Edward Snowden, who has the distinction of having stolen data from the most secure database in the world, has written a book. Called “Permanent Record,” it describes his exploits while employed by the U.S. National Security Agency.
Snowden’s prodigious technical skills allowed him access to the NSA’s entire cache of data, which he memorably referred to as the “keys to the kingdom” in a 2013 interview with “60 Minutes.”
If the NSA data was vulnerable, every company’s data is vulnerable. Indeed, the unfettered access that IT people have to data can take a company down. Unfortunately, a company may not be able to tell which employees to be worried about.
Snowden underwent heavy background checks before obtaining the access — much heavier than the average company is able or willing to perform.
There were no signs of potential disloyalty at the beginning. In fact, Snowden admits that when he started in his intelligence community work he was a proud and dedicated member of his country’s defense forces. His attitude changed over time, though.
According to Snowden, his superiors’ lack of technical knowledge gave them no choice but to trust him.
In addition to his work with the NSA, he had interactions with the CIA. He writes of a cultural change, “when the old-school prepster clique that traditionally staffed the agencies, desperate to keep pace with technologies they could not be bothered to understand, welcomed a new wave of hackers into the institutional fold and let them develop, have complete access to, and wield complete power over … systems of state.”
The key terms there: complete access and complete power. Without fully knowing their technology, employers cannot control — or even know — what IT staff are doing.
Snowden further described the consequences of this:
“Here is one thing the disorganized CIA did not understand at the time, and that no major employer outside of Silicon Valley understood either: the computer guy knows everything, or rather can know everything. The higher up this employee is, and the more systems-level privileges he has, the more access he has to virtually every byte of his employer’s digital existence….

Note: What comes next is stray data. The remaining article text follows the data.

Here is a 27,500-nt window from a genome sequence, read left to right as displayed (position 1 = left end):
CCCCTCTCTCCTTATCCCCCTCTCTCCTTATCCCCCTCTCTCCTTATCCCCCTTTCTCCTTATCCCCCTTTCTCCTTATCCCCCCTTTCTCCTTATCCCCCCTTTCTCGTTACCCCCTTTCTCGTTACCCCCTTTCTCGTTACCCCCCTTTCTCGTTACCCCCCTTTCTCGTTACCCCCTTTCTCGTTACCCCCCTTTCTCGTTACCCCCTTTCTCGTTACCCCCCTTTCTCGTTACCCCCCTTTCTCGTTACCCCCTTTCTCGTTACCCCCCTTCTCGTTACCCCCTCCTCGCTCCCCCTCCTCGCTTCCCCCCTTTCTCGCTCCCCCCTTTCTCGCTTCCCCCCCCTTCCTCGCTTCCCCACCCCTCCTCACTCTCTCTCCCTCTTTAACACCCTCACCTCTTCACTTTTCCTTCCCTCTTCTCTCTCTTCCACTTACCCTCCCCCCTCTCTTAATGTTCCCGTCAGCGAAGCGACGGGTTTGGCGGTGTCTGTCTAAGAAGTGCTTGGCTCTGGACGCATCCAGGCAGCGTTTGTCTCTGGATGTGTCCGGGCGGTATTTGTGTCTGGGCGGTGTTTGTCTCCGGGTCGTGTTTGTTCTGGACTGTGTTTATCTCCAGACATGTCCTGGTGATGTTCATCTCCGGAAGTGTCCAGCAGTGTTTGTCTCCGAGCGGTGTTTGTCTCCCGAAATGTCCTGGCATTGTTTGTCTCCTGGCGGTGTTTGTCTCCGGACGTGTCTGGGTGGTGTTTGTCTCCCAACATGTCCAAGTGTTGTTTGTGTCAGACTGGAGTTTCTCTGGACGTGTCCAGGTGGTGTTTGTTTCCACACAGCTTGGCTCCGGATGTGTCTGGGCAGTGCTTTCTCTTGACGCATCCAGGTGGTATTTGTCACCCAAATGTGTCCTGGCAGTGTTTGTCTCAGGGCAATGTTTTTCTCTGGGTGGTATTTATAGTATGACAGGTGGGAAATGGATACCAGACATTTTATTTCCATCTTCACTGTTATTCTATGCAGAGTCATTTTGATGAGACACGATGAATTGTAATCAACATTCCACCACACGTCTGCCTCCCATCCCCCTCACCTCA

“And with the official title and privileges of a systems administrator, and technical prowess that enabled my clearance to be used to its maximum potential, I was able to satisfy my every informational deficiency.”
Such unfettered access is not unique to the intelligence community. It happens in virtually every company. Management generally knows this, at least vaguely, but also generally accepts it. But it clearly should be managed by access control, segmentation of duties, and IT department monitoring.
Snowden passed the toughest security clearances. So what happened? He saw things, or felt things, that gradually made him change his attitude; one night, he says, “some dim suspicion stirred in my mind.” He was very young; only in his twenties.
He writes, “There’s always a danger in letting even the most qualified person rise too far too fast, before they’ve had time to get cynical and abandon their idealism. I occupied one of the most unexpectedly omniscient positions in the Intelligence Community — toward the bottom rung of the managerial ladder, but high atop heaven in terms of access.
“And while this gave me the phenomenal, and frankly undeserved, ability to observe the IC in its full grimness, it also left me more curious than ever about the one fact I was still finding elusive: the absolute limit of who the agency could turn its gaze against.”
Whatever we do in our companies, most of us think it’s noble. An energy company thinks it’s heating homes and keeping their lights on. But the not-yet-cynical young employee, still steeped in idealism, may regard the company as a corrupt polluter.
Snowden hadn’t yet had time to get cynical. In other words, he hadn’t come to accept that the world might harbor injustices or might not always operate the way he would like. Instead, he became cynical while on the job — the worst-case scenario for his employer.
Snowden wrote that he didn’t have any politics at age 22.